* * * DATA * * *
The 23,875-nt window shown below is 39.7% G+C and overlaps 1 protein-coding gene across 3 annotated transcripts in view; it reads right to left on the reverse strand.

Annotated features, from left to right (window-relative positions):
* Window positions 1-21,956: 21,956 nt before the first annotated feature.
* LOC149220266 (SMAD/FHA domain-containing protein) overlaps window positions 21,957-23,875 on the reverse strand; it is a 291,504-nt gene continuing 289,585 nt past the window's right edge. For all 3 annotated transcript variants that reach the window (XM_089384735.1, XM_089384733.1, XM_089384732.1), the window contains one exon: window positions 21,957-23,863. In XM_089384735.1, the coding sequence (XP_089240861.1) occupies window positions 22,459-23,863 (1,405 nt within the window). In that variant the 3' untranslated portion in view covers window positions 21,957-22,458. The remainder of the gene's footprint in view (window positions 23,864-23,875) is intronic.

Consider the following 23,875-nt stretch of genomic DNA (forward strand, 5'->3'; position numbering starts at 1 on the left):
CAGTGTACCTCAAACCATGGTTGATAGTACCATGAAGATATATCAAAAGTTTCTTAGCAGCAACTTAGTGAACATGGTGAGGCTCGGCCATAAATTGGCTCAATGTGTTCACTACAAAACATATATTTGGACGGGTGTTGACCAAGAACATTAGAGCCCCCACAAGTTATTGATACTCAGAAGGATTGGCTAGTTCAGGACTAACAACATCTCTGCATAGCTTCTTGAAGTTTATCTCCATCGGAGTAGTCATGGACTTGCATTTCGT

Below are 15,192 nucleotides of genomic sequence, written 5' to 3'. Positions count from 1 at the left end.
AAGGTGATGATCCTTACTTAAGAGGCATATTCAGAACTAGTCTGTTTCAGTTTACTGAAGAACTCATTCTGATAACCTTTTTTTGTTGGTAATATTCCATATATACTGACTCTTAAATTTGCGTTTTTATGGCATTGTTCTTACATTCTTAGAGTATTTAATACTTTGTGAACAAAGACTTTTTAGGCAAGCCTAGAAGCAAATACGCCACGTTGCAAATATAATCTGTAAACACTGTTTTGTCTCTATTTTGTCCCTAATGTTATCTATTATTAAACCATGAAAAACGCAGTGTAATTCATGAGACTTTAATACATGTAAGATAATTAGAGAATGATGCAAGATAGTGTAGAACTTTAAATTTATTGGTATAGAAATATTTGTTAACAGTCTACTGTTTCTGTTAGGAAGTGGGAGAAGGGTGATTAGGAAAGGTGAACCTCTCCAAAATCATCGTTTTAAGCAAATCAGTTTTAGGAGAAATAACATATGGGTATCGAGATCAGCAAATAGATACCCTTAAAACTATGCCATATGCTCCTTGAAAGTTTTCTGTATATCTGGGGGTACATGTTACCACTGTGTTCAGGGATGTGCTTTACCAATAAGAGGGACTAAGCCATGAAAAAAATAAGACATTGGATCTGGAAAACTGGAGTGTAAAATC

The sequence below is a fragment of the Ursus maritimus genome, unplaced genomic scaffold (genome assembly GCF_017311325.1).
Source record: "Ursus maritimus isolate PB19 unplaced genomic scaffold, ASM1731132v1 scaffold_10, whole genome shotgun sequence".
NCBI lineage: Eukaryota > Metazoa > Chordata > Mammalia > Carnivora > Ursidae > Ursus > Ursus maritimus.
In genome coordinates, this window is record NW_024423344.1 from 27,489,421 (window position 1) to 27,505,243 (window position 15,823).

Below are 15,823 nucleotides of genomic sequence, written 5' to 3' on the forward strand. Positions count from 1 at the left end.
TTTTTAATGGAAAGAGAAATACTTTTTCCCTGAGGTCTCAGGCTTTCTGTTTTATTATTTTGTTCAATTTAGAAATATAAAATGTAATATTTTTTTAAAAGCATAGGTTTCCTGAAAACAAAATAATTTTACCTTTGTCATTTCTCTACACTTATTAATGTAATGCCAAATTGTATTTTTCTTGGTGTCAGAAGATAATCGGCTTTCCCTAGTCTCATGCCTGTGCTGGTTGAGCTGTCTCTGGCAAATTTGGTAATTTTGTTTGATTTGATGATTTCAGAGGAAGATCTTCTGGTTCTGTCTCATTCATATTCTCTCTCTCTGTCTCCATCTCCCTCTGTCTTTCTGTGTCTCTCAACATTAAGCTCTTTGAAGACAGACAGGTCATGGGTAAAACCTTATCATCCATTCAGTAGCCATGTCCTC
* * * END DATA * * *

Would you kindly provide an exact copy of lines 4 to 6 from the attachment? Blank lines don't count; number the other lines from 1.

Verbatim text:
* LOC149220266 (SMAD/FHA domain-containing protein) overlaps window positions 21,957-23,875 on the reverse strand; it is a 291,504-nt gene continuing 289,585 nt past the window's right edge. For all 3 annotated transcript variants that reach the window (XM_089384735.1, XM_089384733.1, XM_089384732.1), the window contains one exon: window positions 21,957-23,863. In XM_089384735.1, the coding sequence (XP_089240861.1) occupies window positions 22,459-23,863 (1,405 nt within the window). In that variant the 3' untranslated portion in view covers window positions 21,957-22,458. The remainder of the gene's footprint in view (window positions 23,864-23,875) is intronic.

Consider the following 23,875-nt stretch of genomic DNA (forward strand, 5'->3'; position numbering starts at 1 on the left):
CAGTGTACCTCAAACCATGGTTGATAGTACCATGAAGATATATCAAAAGTTTCTTAGCAGCAACTTAGTGAACATGGTGAGGCTCGGCCATAAATTGGCTCAATGTGTTCACTACAAAACATATATTTGGACGGGTGTTGACCAAGAACATTAGAGCCCCCACAAGTTATTGATACTCAGAAGGATTGGCTAGTTCAGGACTAACAACATCTCTGCATAGCTTCTTGAAGTTTATCTCCATCGGAGTAGTCATGGACTTGCATTTCGT